By: Greg Tonian, Lorelei Stierlin and Dick Zartler
In 2020 the Blackland Prairie Raptor Center (BPRC) achieved major milestones in its Blackland Prairie restoration efforts. Thanks to increased participation by members of the BPTMN and community volunteers we:
-Conducted our first prescribed burn of almost 17.5 acres, changing fallowing rangeland to vigorous emerging prairies, discovering species such as prairie larkspur and ruellia which had not had an obvious presence for many years;
– In partnership with Connemara’s northern bobwhite restoration efforts, over 100 northern bobwhites were reintroduced to the BPRC. To aid the survival of these quail, a dozen brush piles were made to provide cover for nests and protection from predators;
-With the help of REI, Scouts, and community volunteers, we cut a new trail introducing new sections of our BPRC prairies to our visitors;
-Led by Rick Travis of the BPTMN, established a base line survey of the number, variety, and location of trees within the BPRC. This survey will guide our efforts to remove non-native trees and shrubs, such as privet and chinaberry, as well as help form a restoration plan for our riparian forests;
-Removed invasive plants from our four native prairie demonstration plots which took hold during the first months of their existence;
-Harvested native grass and plant seeds both within the BPRC as well as in other areas of Collin County. We are also exchanging our collected seeds with The Nature Conservancy of Texas. These seeds will be replanted in the BPRC to improve the biodiversity of our prairie.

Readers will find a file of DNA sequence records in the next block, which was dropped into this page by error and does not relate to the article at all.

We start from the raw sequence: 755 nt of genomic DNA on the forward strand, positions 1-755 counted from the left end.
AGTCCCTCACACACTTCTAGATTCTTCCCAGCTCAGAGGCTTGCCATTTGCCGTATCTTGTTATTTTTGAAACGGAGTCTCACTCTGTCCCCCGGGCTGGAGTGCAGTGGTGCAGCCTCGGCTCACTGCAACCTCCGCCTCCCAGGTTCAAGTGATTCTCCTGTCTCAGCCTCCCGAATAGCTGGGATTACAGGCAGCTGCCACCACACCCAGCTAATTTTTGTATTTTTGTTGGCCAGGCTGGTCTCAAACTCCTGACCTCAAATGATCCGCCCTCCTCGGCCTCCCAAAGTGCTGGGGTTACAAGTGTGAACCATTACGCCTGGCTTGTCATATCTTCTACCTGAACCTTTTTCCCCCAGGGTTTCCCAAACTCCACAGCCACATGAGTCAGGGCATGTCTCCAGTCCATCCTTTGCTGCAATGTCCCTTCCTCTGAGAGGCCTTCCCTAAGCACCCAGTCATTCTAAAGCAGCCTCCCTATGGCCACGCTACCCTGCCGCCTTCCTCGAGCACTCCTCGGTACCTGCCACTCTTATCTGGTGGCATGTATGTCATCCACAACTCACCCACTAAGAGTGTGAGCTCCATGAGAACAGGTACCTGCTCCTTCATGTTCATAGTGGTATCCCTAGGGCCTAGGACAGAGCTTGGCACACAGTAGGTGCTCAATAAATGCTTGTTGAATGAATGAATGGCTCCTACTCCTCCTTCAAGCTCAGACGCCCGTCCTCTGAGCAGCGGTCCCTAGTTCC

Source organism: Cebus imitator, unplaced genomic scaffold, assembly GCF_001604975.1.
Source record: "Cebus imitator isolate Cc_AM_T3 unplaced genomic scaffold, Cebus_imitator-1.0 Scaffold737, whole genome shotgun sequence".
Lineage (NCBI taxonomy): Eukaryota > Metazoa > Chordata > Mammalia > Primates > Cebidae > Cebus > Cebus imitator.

-Our prairie education efforts were greatly reduced by Covid-19 restrictions, but early in 2020 we did conduct our regular “First Saturday” guided trail walks and, this fall, socially-distanced training for new trail guides.
In early 2021 we are planning to conduct a prescribed burn in 5-6 acres of unburned areas of the park. We have already begun cutting to the ground 5 to 10 foot fire breaks along fence lines, tree lines, trails and structures and more will be required before the burn.
As our riparian forest plans develop, we will begin thinning trees, and removing invasive trees to provide for better growth of those remaining, and to improve visitor access to our wooded areas.
We also expect to have another bobwhite release this spring and will be constructing brushy shelters for nesting and predator protection.
As the COVID-19 restrictions are reduced, we will again provide guided trail walks through our plots and prairies and will conduct trail guide training in anticipation of increasing community interests in the BPRC’s restoration and conservation efforts.
Article Submitted By Greg Tonian